Wednesday, April 5, 2017

Opening Day: A Worthy Tradition, An Important Day, A True Misnomer

I looked at my spirited co-worker, dressed in his orange button down shirt, black pants and San Francisco Giants tie on Monday, April 3 and smiled. Brian wanted his students to remember a day baseball fans relish. He wanted everyone to know it's Opening Day. Only it wasn't...or it was....kind of...not really...? 
On Sunday, April 2, I listened with delight as the Giants (Hall of Fame) announcer Jon Miller came back on the air once again. I found myself expending an undue amount of mental and emotional anguish as my team had the lead and then blew it—twice. The gap between the end of the 2016 and the beginning of 2017 suddenly felt very small. I could hardly believe that the new season was underway. 

And yet, I felt conflicted as other media outlets described Monday—not Sunday— as Opening Day.  Hadn't I just heard the crack of the bat and the roar of the crowd the day before? CBS Sports said
Major League Baseball got underway for 2017 on Sunday with a trio of games, but Monday is still technically known as “Opening Day,” as the other 24 teams all played their first game of the season.
I am not sure how or why Monday is, or was "technically" known as Opening Day when the games played one day prior, count toward the regular season total. They were not marketed or promoted as "pre-season games." For all intensive purposes, they were the first game of the 2017 MLB season. Ergo, they were played on Opening Day—right?!. And what I find even more curious, is that the Giants and the Diamondbacks had Monday—again, technically known as Opening Day—off. What gives?

Today we have many iterations of Opening Day. We have the first games of the regular season, we have the official Opening Day, Opening Night and for those teams who begin the season on the road, we have the Home Opener. I suppose there's a Home Opener day game and one for a night game too. Sounds a bit like a circus...which might be an appropriate analogy, given that the Greatest Show on Earth convened for one final show in Washington DC earlier this month. 
This is a wonderful feeling. Owning the WS title ALL YEAR

Though dubbed "America's past time" there are many forces at work to suggest baseball may not always be. For example, the majority of fans who watch baseball regularly are men over the age of 55.  The game has made efforts to keep fans engaged; it has responded and evolved, with increased sensitivity to how long games often take.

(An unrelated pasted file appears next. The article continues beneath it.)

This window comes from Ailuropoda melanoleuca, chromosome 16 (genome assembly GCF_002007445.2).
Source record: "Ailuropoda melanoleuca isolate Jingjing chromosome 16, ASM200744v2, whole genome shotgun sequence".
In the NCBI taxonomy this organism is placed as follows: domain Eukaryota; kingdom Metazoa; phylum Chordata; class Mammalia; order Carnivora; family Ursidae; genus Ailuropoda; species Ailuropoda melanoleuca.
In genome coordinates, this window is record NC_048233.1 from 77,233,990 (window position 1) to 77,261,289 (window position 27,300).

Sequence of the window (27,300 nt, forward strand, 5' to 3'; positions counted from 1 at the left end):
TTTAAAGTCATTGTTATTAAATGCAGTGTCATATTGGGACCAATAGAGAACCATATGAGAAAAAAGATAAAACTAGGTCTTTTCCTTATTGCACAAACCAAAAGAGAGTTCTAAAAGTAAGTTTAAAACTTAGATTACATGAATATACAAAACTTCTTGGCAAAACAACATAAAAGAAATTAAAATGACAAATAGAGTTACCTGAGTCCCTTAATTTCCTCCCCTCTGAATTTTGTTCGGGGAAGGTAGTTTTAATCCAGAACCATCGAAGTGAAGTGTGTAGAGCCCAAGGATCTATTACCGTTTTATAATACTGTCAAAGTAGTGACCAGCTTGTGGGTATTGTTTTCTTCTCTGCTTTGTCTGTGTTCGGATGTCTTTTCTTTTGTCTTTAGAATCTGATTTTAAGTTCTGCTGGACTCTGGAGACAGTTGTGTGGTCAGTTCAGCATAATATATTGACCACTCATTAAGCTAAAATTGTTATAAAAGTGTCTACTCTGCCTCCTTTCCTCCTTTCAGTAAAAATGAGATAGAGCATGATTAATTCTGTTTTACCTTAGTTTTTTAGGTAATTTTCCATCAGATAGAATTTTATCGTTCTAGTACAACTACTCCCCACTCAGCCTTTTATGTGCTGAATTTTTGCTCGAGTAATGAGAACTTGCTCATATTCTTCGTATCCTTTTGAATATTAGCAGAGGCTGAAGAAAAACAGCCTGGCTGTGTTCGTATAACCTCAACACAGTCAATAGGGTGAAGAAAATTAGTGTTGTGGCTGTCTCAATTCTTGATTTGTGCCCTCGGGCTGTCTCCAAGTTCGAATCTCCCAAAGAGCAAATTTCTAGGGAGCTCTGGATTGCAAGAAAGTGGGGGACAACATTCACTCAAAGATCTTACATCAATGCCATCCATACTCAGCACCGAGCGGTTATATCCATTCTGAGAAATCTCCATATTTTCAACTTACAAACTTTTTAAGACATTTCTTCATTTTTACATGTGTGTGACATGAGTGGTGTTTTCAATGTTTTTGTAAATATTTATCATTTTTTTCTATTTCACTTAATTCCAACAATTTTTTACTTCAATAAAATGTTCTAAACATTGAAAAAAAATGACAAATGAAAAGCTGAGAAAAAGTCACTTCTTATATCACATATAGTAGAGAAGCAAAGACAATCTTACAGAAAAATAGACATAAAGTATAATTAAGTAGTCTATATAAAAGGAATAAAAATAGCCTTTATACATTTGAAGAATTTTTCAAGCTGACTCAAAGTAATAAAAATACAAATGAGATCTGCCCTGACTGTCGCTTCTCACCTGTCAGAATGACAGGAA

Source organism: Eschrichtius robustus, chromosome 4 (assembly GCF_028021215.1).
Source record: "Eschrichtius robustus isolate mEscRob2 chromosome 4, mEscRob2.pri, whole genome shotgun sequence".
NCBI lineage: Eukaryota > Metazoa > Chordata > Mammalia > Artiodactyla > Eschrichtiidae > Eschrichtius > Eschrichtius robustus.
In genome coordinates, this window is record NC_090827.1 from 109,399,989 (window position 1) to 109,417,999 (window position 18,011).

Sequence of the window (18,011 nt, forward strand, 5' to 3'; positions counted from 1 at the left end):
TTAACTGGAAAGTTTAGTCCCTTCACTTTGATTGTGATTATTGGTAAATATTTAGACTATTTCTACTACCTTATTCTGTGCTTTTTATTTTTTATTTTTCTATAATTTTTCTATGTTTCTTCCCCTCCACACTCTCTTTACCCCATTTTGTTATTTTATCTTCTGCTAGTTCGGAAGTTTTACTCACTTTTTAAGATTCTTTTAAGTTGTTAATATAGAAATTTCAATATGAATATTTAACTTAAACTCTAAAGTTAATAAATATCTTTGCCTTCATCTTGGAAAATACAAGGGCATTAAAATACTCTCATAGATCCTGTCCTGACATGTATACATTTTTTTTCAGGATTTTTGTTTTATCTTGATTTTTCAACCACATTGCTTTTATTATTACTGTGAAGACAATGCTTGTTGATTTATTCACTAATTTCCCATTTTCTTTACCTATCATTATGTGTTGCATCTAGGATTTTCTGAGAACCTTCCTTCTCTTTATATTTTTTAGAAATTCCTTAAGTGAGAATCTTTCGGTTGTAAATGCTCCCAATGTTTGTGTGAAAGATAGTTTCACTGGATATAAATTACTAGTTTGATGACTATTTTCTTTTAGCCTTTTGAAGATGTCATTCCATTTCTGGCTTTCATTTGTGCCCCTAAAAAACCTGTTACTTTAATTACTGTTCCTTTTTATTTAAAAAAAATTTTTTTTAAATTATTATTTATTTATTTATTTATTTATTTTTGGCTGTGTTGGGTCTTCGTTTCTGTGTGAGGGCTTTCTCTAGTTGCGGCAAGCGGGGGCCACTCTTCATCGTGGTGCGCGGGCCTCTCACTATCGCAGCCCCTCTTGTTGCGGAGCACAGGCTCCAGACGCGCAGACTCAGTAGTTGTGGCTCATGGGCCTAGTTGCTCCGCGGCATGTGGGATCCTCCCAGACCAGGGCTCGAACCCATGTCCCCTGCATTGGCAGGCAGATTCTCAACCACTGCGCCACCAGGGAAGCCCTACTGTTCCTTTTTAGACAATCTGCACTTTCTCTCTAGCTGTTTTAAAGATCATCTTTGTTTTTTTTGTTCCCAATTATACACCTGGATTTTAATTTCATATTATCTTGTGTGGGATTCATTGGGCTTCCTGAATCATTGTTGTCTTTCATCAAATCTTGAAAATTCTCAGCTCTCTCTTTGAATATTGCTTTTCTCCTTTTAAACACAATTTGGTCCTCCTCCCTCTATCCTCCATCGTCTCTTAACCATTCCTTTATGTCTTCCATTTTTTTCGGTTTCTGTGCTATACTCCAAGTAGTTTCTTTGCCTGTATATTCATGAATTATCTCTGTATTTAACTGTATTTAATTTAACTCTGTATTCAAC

Hall of fame catcher, Yankee legend and true sage, Berra  Yogi Berra quipped "If people don't want to come out to the ballpark, nobody's going to stop them." But the truth of the matter is—they do come out, and they should! Today's fans are blessed with yards and athletes worth seeing. Teams that were once cursed are winning championships and Game 7s in the World Series have never been so epic. I sincerely believe that fans return to the ballpark, April through yes, late October because of the story that they tell about their experience. Baseball carries a narrative like no other sport. Indeed, that narrative has enabled fans to learn about baseball's rich history; it has endeared them to this game's wonderful traditions. Baseball, a truly American game offers a meaningful chapter, a poetic verse to this young country's own testimony.

History is passed down and through story telling, tradition, symbols and rituals. When we compromise an event like Opening Day, a day that is rife with traditions like the President throwing out the first pitch, bunting inside and outside the Yard, a special ceremony on the field, the raising of a World Series banner (thank you 2010, 2012, 2014 Giants!), we lose part of our history....part of our story...and part of ourselves. 

President Taft was the first US President to throw the high heat, before a Washington Senators game.
William O'Malley states "The first step toward wisdom is to call a thing by its right name. Then you'll handle it as it deserves.” This "thing" is a day, and there should be no confusion about it. It should take place like it used to in Cincinnati, OH. Why? Because the Reds—the Red Stockings—were the first team in professional baseball. It would be wise, dear MLB to let this ritual stand....not in Australia, not on an air-craft carrier, not on a Sunday, but on that first Monday in April. And when you do, please just say two words, "Play Ball!"

Photo Credits
W. H. Taft
Opening Day Logo

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